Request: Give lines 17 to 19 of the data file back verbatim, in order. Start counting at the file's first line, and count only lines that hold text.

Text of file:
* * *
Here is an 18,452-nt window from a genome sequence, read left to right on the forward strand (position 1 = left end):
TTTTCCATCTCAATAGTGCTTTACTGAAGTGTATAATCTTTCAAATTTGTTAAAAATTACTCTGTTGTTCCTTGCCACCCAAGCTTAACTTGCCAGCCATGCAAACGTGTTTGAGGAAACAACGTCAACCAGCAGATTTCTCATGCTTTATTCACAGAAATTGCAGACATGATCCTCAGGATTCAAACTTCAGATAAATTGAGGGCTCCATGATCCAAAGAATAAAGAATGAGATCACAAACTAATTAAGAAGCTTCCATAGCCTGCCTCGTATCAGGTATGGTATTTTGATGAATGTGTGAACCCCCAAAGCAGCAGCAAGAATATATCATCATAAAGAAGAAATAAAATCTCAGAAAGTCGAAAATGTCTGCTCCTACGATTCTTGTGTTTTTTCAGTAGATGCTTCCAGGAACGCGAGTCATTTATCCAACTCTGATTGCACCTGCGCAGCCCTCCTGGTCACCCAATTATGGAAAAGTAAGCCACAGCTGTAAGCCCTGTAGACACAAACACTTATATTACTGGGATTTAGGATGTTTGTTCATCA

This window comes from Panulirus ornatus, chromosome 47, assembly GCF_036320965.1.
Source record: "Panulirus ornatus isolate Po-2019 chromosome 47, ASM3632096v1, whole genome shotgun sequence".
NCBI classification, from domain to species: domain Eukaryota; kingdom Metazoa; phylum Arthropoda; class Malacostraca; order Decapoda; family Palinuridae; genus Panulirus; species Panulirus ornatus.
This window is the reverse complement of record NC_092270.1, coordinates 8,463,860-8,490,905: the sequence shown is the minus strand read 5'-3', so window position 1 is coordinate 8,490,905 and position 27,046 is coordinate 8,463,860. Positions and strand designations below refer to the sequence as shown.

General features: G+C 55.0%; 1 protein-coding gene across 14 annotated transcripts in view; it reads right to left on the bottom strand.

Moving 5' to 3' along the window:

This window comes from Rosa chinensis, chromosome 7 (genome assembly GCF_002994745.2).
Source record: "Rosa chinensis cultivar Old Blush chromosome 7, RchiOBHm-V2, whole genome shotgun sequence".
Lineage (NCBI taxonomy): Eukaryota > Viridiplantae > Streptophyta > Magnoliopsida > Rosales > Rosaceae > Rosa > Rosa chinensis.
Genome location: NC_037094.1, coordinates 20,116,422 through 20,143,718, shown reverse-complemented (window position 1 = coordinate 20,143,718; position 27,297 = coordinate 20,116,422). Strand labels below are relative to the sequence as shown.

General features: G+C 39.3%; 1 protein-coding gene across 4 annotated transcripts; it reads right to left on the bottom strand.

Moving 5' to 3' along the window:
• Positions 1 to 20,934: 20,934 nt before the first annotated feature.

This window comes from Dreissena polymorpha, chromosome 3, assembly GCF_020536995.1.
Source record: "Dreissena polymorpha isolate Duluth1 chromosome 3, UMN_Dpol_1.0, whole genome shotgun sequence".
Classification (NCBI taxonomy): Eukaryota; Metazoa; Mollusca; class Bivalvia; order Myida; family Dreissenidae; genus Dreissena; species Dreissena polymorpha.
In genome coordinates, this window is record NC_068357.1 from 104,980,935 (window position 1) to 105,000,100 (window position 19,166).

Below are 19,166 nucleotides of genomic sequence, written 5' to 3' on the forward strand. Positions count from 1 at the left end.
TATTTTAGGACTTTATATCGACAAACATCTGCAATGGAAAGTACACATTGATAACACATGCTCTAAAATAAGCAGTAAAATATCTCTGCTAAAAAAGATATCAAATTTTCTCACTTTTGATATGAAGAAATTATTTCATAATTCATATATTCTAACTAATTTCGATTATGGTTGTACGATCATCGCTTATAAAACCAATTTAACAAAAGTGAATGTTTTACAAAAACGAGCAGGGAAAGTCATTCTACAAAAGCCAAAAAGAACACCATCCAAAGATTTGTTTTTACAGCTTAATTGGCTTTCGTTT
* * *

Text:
Source record: "Dreissena polymorpha isolate Duluth1 chromosome 3, UMN_Dpol_1.0, whole genome shotgun sequence".
Classification (NCBI taxonomy): Eukaryota; Metazoa; Mollusca; class Bivalvia; order Myida; family Dreissenidae; genus Dreissena; species Dreissena polymorpha.
In genome coordinates, this window is record NC_068357.1 from 104,980,935 (window position 1) to 105,000,100 (window position 19,166).